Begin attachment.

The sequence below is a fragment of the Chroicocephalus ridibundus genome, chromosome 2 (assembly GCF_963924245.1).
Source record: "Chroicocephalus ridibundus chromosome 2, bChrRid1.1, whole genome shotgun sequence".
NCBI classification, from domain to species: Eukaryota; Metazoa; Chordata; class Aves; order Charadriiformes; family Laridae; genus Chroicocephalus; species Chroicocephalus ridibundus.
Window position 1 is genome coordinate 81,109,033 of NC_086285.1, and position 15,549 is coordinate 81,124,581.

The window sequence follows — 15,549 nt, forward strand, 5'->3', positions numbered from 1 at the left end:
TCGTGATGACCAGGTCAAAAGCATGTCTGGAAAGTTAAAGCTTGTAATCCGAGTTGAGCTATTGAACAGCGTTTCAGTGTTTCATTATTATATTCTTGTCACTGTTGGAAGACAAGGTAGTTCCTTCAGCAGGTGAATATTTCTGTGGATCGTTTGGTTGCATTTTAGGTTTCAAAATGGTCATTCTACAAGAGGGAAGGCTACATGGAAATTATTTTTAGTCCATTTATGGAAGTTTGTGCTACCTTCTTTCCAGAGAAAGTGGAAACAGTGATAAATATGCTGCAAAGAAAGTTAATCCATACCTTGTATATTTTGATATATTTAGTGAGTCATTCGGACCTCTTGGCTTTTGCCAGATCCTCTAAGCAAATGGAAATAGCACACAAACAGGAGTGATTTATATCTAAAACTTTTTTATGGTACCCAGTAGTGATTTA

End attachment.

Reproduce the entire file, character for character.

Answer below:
The sequence below is a fragment of the Chroicocephalus ridibundus genome, chromosome 2 (assembly GCF_963924245.1).
Source record: "Chroicocephalus ridibundus chromosome 2, bChrRid1.1, whole genome shotgun sequence".
NCBI classification, from domain to species: Eukaryota; Metazoa; Chordata; class Aves; order Charadriiformes; family Laridae; genus Chroicocephalus; species Chroicocephalus ridibundus.
Window position 1 is genome coordinate 81,109,033 of NC_086285.1, and position 15,549 is coordinate 81,124,581.

The window sequence follows — 15,549 nt, forward strand, 5'->3', positions numbered from 1 at the left end:
TCGTGATGACCAGGTCAAAAGCATGTCTGGAAAGTTAAAGCTTGTAATCCGAGTTGAGCTATTGAACAGCGTTTCAGTGTTTCATTATTATATTCTTGTCACTGTTGGAAGACAAGGTAGTTCCTTCAGCAGGTGAATATTTCTGTGGATCGTTTGGTTGCATTTTAGGTTTCAAAATGGTCATTCTACAAGAGGGAAGGCTACATGGAAATTATTTTTAGTCCATTTATGGAAGTTTGTGCTACCTTCTTTCCAGAGAAAGTGGAAACAGTGATAAATATGCTGCAAAGAAAGTTAATCCATACCTTGTATATTTTGATATATTTAGTGAGTCATTCGGACCTCTTGGCTTTTGCCAGATCCTCTAAGCAAATGGAAATAGCACACAAACAGGAGTGATTTATATCTAAAACTTTTTTATGGTACCCAGTAGTGATTTA